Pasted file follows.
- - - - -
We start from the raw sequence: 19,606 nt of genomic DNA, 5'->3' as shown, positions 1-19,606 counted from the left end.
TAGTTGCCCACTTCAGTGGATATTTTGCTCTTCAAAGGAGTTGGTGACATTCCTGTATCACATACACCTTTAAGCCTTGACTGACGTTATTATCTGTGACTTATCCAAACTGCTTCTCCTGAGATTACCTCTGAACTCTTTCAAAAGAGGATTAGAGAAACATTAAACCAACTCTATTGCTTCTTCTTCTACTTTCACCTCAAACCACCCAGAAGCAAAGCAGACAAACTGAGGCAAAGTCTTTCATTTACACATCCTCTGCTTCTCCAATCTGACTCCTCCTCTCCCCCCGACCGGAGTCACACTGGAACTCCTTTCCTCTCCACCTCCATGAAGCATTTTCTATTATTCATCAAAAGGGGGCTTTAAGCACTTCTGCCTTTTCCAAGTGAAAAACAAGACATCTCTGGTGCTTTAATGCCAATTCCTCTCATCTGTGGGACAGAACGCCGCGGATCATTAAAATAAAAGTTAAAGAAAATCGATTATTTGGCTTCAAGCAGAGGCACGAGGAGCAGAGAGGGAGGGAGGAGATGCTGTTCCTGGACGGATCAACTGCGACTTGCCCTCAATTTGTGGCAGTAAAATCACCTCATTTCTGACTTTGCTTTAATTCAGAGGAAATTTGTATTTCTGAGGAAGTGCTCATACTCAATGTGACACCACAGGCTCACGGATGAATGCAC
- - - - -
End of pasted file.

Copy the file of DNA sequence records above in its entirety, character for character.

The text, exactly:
We start from the raw sequence: 19,606 nt of genomic DNA, 5'->3' as shown, positions 1-19,606 counted from the left end.
TAGTTGCCCACTTCAGTGGATATTTTGCTCTTCAAAGGAGTTGGTGACATTCCTGTATCACATACACCTTTAAGCCTTGACTGACGTTATTATCTGTGACTTATCCAAACTGCTTCTCCTGAGATTACCTCTGAACTCTTTCAAAAGAGGATTAGAGAAACATTAAACCAACTCTATTGCTTCTTCTTCTACTTTCACCTCAAACCACCCAGAAGCAAAGCAGACAAACTGAGGCAAAGTCTTTCATTTACACATCCTCTGCTTCTCCAATCTGACTCCTCCTCTCCCCCCGACCGGAGTCACACTGGAACTCCTTTCCTCTCCACCTCCATGAAGCATTTTCTATTATTCATCAAAAGGGGGCTTTAAGCACTTCTGCCTTTTCCAAGTGAAAAACAAGACATCTCTGGTGCTTTAATGCCAATTCCTCTCATCTGTGGGACAGAACGCCGCGGATCATTAAAATAAAAGTTAAAGAAAATCGATTATTTGGCTTCAAGCAGAGGCACGAGGAGCAGAGAGGGAGGGAGGAGATGCTGTTCCTGGACGGATCAACTGCGACTTGCCCTCAATTTGTGGCAGTAAAATCACCTCATTTCTGACTTTGCTTTAATTCAGAGGAAATTTGTATTTCTGAGGAAGTGCTCATACTCAATGTGACACCACAGGCTCACGGATGAATGCAC